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In English we have the abbreviation "Co.", which is used to denote a company or a group. We often see phrases like "Adler & Co." or "Harrison & Co." and it's commonly understood what this means.

Is there a German equivalent for this abbreviation? If you were to translate an English company name into German, and the name of this company contains the phrase "and co.", how would you translate the phrase?

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    "and co." = "und Co.". (Based on the German — der Compagnon {m} <Co.> [Mitinhaber, Partner]. Mehrzahl = die Compagnons) – e-sushi Sep 29 '17 at 5:15
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You don’t have to translate this into German because we use this abbreviation too. If you see phrases like Adler & Co. it means that not only Mr. or Mrs. Adler is the shareholder. There are others too but they are not mentioned in the company name.

In German we call a Co. Company Compagnie. Sounds not very German but it’s the truth. Until the 19th century we used the abbreviation Cie. for this so maybe you will read this abbreviation too (because of tradition they haven’t changed it).

But you have to be careful with these company abbreviations because they are proper names. In the UK you have Ltd.’s (limited companies), let’s say Facebook Ltd. This is a capital company, don’t make the mistake to translate this into Facebook GmbH. It’s also a capital company but it’s not the same.

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    Actually, "Co." derives from the French Compagnon. And, yes, it's party of the name of the company and as such must not be translated. – Ingmar Sep 28 '17 at 15:57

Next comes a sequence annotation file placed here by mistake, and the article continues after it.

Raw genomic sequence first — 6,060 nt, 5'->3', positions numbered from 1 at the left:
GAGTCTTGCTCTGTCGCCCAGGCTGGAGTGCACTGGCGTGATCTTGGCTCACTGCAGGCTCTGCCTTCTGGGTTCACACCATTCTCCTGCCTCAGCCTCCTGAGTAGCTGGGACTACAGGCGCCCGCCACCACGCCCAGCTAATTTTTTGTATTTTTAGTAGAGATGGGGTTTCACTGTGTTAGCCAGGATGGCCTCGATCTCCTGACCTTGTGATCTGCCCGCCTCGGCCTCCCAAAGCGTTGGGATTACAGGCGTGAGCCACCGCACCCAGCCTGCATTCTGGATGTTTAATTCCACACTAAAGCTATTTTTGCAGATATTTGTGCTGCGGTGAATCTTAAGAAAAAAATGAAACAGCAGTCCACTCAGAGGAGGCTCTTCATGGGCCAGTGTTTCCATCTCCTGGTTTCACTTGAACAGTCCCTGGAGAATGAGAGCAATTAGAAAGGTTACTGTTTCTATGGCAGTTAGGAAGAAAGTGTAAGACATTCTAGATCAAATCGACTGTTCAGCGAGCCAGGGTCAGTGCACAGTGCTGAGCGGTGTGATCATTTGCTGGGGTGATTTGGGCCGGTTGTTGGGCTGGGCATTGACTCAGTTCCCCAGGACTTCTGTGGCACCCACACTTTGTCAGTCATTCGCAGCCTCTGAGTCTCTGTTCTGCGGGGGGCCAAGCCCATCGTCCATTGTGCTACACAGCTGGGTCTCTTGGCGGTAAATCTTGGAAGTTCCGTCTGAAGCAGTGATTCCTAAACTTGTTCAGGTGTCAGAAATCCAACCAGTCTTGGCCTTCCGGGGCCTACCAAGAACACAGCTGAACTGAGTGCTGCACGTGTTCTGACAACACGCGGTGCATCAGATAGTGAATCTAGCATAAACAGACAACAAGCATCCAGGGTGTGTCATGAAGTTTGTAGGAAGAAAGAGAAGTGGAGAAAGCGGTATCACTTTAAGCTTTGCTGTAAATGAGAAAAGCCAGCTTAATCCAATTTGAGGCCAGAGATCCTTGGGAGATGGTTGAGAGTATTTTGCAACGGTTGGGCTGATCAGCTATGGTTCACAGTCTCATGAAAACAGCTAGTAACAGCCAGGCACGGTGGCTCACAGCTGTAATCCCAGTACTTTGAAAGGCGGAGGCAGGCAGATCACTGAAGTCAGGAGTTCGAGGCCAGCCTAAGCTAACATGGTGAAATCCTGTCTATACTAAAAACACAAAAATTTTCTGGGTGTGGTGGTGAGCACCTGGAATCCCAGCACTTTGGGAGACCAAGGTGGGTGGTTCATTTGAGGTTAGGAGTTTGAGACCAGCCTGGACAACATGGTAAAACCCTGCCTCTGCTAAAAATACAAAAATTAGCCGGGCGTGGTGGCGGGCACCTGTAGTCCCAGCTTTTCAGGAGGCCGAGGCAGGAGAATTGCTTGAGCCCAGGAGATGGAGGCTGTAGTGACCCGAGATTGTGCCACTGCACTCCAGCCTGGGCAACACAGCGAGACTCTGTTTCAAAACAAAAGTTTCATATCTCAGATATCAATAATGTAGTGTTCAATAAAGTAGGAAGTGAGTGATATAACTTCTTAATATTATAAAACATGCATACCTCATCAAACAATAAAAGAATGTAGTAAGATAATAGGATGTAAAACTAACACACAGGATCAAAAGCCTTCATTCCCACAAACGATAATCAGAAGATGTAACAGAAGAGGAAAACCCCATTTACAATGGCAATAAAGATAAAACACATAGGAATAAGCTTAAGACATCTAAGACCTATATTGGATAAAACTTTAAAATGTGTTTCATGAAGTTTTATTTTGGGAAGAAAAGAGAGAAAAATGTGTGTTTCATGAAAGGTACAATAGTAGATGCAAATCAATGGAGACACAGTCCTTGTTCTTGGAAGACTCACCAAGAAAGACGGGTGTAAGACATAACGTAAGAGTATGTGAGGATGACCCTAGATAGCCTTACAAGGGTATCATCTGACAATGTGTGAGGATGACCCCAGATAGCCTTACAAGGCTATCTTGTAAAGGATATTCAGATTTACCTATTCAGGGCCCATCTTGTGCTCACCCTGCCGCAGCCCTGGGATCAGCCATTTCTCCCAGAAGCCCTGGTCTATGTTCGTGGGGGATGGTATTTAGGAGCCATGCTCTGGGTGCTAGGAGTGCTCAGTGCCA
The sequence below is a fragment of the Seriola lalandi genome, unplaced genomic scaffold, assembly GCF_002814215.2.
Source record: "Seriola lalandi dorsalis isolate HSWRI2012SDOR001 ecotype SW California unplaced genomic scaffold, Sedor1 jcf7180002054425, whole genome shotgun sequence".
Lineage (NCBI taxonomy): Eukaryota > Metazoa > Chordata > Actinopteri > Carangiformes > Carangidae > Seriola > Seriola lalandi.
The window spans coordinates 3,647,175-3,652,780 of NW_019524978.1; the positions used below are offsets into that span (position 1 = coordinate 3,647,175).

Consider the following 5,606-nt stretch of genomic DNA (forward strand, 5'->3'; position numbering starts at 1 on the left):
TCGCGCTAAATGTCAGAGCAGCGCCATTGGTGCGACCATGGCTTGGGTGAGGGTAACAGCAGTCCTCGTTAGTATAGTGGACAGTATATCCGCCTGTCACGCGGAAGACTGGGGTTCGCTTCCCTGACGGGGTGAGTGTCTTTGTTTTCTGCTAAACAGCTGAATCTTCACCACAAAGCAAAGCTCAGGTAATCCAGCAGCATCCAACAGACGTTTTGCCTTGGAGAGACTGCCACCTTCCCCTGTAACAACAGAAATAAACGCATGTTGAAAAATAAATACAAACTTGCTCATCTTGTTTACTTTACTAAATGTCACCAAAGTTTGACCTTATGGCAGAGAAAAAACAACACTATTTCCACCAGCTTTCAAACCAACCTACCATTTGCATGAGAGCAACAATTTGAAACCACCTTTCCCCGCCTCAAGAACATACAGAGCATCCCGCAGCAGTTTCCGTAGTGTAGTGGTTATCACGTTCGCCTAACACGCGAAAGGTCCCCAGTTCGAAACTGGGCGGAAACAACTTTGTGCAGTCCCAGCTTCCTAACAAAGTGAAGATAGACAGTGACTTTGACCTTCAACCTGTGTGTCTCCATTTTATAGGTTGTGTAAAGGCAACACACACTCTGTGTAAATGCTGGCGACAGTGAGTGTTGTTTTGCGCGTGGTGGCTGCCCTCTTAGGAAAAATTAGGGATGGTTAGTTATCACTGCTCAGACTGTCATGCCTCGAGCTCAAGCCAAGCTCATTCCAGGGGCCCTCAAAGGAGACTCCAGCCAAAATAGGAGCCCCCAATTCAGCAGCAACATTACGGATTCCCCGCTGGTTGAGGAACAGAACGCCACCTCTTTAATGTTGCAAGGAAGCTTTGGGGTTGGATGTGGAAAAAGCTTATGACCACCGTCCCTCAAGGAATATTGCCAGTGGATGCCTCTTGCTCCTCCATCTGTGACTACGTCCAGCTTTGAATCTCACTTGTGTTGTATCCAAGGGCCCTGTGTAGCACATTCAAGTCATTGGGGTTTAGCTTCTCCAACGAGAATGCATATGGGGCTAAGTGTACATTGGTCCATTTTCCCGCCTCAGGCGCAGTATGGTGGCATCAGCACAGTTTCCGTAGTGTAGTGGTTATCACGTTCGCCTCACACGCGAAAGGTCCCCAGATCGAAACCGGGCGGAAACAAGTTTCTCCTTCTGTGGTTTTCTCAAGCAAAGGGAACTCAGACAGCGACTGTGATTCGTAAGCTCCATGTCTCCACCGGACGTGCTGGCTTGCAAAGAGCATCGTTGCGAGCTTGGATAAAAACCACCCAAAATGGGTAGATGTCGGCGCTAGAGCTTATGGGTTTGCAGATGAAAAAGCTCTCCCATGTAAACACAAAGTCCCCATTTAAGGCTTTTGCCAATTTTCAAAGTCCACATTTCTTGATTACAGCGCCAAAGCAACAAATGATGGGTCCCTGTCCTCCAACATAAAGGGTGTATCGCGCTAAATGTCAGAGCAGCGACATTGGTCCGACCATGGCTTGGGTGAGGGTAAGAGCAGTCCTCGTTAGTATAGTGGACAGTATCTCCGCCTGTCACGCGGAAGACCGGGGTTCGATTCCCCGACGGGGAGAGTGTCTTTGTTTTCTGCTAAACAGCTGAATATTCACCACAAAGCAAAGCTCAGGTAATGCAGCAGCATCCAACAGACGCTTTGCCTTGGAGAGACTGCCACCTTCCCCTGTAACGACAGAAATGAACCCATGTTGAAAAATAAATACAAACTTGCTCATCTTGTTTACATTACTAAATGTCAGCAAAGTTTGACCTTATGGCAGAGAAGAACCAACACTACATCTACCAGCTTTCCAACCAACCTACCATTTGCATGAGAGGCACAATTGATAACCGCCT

• @Ingmar It's actually German — der Compagnon {m} <Co.> [Mitinhaber, Partner]. Mehrzahl = die Compagnons – e-sushi Sep 29 '17 at 5:11
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    @e-sushi Entlehnung aus dem französischen, Herkunft lateinisch. Siehe Wiki: de.wikipedia.org/wiki/Kompagnon – HappySPUser Sep 29 '17 at 6:22
  • @HappySPUser Doesn't change the fact it's German since around and about 1700. Besides, the question didn't ask where the word may have found its origin… it merely asked what "& Co.&" means (" und Compagnon[s]", which closely matches its English counterpart) and if, how you'ld translate it. – e-sushi Sep 29 '17 at 20:46
  • Ich bin Mod hier und ich erhebe den Zeigefinger. Bitte bleibt in den Kommentaren beim Thema (sprich: der Antwort), seid nett zueinander und geht im Zweifel von wohlwollenden Absichten aus. — Comments deleted. Please use comments only to discuss the answer, be nice, and assume good intentions. – Wrzlprmft Sep 29 '17 at 22:20
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German companies are sometimes identified by the initials, AG, which means "Aktiengesellschaft" ("stock company"), or GmbH, "Gesellschaft mit beschränkter Haftung, ("company with limited liability").

On the other hand, if you were referring to an English-incorporated company, Smith and Co., you would just keep the English form, "Smith and Co." and not translate it into German. Likewise, a French company, Louis & Cie. would be "translated" just that way into German.

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    Not exactly true. Ltd. and GmbH are both its own form of businesses so do not take it as the same. – HappySPUser Sep 28 '17 at 7:17
  • Jep, but you also said "company with limited liability similar to Ltd." which ist not true. A Ltd. can be everything compared to german equivalents. It could be "e.V.", "AG", "GmbH", "UG", ... – HappySPUser Sep 28 '17 at 7:28